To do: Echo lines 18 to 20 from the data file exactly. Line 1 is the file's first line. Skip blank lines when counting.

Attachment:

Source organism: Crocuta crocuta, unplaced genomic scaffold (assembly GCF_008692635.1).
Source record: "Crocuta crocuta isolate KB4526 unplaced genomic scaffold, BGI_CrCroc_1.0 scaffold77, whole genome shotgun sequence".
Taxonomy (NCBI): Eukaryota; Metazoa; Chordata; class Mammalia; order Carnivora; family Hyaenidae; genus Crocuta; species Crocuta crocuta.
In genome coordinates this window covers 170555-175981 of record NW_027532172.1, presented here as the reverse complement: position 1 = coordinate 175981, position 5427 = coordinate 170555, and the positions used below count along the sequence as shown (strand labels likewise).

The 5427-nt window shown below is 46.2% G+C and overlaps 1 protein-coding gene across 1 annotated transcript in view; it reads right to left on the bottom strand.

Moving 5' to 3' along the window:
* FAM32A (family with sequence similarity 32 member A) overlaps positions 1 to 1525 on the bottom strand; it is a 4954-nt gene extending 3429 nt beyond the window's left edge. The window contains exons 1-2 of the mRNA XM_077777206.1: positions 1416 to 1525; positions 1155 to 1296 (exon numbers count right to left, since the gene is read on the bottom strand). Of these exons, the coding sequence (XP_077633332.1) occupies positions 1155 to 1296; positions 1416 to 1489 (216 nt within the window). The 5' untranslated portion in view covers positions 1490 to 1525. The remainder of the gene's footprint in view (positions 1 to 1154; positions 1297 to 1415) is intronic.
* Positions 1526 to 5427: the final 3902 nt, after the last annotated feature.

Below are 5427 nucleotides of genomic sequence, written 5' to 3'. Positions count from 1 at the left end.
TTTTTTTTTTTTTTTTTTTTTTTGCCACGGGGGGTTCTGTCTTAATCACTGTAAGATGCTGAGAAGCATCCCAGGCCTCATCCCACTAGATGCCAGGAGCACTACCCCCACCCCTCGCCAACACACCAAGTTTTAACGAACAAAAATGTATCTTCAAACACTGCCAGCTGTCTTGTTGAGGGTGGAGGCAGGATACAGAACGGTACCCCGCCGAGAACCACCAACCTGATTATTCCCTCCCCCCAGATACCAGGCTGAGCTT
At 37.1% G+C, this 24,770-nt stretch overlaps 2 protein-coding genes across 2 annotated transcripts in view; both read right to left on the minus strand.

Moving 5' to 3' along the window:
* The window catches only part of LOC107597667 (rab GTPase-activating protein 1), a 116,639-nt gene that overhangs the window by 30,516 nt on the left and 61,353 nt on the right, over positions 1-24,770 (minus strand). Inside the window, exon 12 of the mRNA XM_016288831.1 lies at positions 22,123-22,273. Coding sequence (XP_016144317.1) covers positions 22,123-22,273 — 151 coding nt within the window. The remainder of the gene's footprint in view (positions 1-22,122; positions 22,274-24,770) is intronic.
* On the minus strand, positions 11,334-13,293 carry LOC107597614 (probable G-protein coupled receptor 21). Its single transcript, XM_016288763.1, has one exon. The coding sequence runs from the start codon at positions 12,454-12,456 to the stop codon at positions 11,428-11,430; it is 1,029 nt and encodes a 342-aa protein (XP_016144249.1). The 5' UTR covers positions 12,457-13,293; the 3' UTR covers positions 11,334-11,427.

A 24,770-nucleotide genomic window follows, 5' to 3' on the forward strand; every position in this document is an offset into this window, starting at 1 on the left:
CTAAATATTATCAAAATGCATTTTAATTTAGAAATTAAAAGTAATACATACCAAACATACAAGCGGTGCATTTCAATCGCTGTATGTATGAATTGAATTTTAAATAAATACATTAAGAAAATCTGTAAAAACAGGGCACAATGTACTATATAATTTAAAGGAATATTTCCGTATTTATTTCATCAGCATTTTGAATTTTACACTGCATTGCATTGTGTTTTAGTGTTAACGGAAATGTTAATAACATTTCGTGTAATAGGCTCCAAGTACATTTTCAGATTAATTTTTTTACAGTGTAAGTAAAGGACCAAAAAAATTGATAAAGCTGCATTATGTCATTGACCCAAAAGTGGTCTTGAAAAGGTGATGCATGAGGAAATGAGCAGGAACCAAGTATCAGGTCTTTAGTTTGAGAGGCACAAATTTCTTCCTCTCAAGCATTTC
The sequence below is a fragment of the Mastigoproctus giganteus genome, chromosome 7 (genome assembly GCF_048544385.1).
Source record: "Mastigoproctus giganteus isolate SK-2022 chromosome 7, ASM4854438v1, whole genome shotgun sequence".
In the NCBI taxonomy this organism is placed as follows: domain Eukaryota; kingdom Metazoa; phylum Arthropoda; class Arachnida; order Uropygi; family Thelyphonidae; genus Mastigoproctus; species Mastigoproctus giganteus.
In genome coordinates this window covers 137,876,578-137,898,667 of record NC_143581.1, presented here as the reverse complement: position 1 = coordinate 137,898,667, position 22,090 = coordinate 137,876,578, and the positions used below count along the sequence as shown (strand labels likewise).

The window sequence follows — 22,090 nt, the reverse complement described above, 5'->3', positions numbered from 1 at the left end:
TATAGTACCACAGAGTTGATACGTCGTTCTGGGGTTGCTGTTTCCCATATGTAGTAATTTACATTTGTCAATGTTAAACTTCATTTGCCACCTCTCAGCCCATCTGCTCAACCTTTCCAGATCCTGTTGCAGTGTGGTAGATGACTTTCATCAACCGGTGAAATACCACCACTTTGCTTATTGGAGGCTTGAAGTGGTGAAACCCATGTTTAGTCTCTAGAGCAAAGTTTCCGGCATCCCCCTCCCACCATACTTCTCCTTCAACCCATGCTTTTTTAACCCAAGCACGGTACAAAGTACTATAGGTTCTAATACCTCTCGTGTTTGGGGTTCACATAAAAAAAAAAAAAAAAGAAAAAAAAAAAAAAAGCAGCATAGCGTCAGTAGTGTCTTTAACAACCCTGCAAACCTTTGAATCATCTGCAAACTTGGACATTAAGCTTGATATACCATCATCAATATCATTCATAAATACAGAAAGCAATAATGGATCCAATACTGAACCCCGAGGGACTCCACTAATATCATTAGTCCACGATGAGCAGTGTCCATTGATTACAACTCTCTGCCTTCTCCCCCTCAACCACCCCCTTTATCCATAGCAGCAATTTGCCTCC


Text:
Source record: "Mastigoproctus giganteus isolate SK-2022 chromosome 7, ASM4854438v1, whole genome shotgun sequence".
In the NCBI taxonomy this organism is placed as follows: domain Eukaryota; kingdom Metazoa; phylum Arthropoda; class Arachnida; order Uropygi; family Thelyphonidae; genus Mastigoproctus; species Mastigoproctus giganteus.
In genome coordinates this window covers 137,876,578-137,898,667 of record NC_143581.1, presented here as the reverse complement: position 1 = coordinate 137,898,667, position 22,090 = coordinate 137,876,578, and the positions used below count along the sequence as shown (strand labels likewise).